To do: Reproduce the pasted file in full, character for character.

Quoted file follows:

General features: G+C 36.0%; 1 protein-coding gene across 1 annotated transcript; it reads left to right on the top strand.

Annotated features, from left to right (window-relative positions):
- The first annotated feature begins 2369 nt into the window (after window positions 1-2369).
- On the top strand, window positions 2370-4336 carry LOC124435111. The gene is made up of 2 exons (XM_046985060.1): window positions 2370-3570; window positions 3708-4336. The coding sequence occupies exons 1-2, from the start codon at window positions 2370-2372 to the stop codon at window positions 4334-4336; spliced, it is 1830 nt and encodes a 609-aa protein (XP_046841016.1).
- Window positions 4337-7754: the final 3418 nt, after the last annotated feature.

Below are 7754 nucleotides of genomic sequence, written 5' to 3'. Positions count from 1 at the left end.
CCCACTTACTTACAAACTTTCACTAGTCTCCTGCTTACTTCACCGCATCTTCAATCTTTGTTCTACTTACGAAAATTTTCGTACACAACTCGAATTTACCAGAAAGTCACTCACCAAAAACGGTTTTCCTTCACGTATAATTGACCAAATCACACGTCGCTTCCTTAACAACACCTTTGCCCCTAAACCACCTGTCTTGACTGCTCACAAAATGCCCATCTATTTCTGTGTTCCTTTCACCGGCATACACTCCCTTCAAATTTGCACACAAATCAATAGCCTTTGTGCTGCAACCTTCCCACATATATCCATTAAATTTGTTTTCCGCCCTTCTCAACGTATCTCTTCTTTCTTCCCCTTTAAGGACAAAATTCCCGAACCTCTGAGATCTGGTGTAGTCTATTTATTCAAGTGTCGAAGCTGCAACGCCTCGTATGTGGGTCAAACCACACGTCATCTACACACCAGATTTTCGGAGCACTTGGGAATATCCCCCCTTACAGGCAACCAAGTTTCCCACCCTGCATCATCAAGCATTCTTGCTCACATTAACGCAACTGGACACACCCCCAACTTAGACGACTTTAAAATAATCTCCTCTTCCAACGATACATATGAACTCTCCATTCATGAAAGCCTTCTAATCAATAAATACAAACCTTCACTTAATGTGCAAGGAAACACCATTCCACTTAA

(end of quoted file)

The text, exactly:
General features: G+C 36.0%; 1 protein-coding gene across 1 annotated transcript; it reads left to right on the top strand.

Annotated features, from left to right (window-relative positions):
- The first annotated feature begins 2369 nt into the window (after window positions 1-2369).
- On the top strand, window positions 2370-4336 carry LOC124435111. The gene is made up of 2 exons (XM_046985060.1): window positions 2370-3570; window positions 3708-4336. The coding sequence occupies exons 1-2, from the start codon at window positions 2370-2372 to the stop codon at window positions 4334-4336; spliced, it is 1830 nt and encodes a 609-aa protein (XP_046841016.1).
- Window positions 4337-7754: the final 3418 nt, after the last annotated feature.

Below are 7754 nucleotides of genomic sequence, written 5' to 3'. Positions count from 1 at the left end.
CCCACTTACTTACAAACTTTCACTAGTCTCCTGCTTACTTCACCGCATCTTCAATCTTTGTTCTACTTACGAAAATTTTCGTACACAACTCGAATTTACCAGAAAGTCACTCACCAAAAACGGTTTTCCTTCACGTATAATTGACCAAATCACACGTCGCTTCCTTAACAACACCTTTGCCCCTAAACCACCTGTCTTGACTGCTCACAAAATGCCCATCTATTTCTGTGTTCCTTTCACCGGCATACACTCCCTTCAAATTTGCACACAAATCAATAGCCTTTGTGCTGCAACCTTCCCACATATATCCATTAAATTTGTTTTCCGCCCTTCTCAACGTATCTCTTCTTTCTTCCCCTTTAAGGACAAAATTCCCGAACCTCTGAGATCTGGTGTAGTCTATTTATTCAAGTGTCGAAGCTGCAACGCCTCGTATGTGGGTCAAACCACACGTCATCTACACACCAGATTTTCGGAGCACTTGGGAATATCCCCCCTTACAGGCAACCAAGTTTCCCACCCTGCATCATCAAGCATTCTTGCTCACATTAACGCAACTGGACACACCCCCAACTTAGACGACTTTAAAATAATCTCCTCTTCCAACGATACATATGAACTCTCCATTCATGAAAGCCTTCTAATCAATAAATACAAACCTTCACTTAATGTGCAAGGAAACACCATTCCACTTAA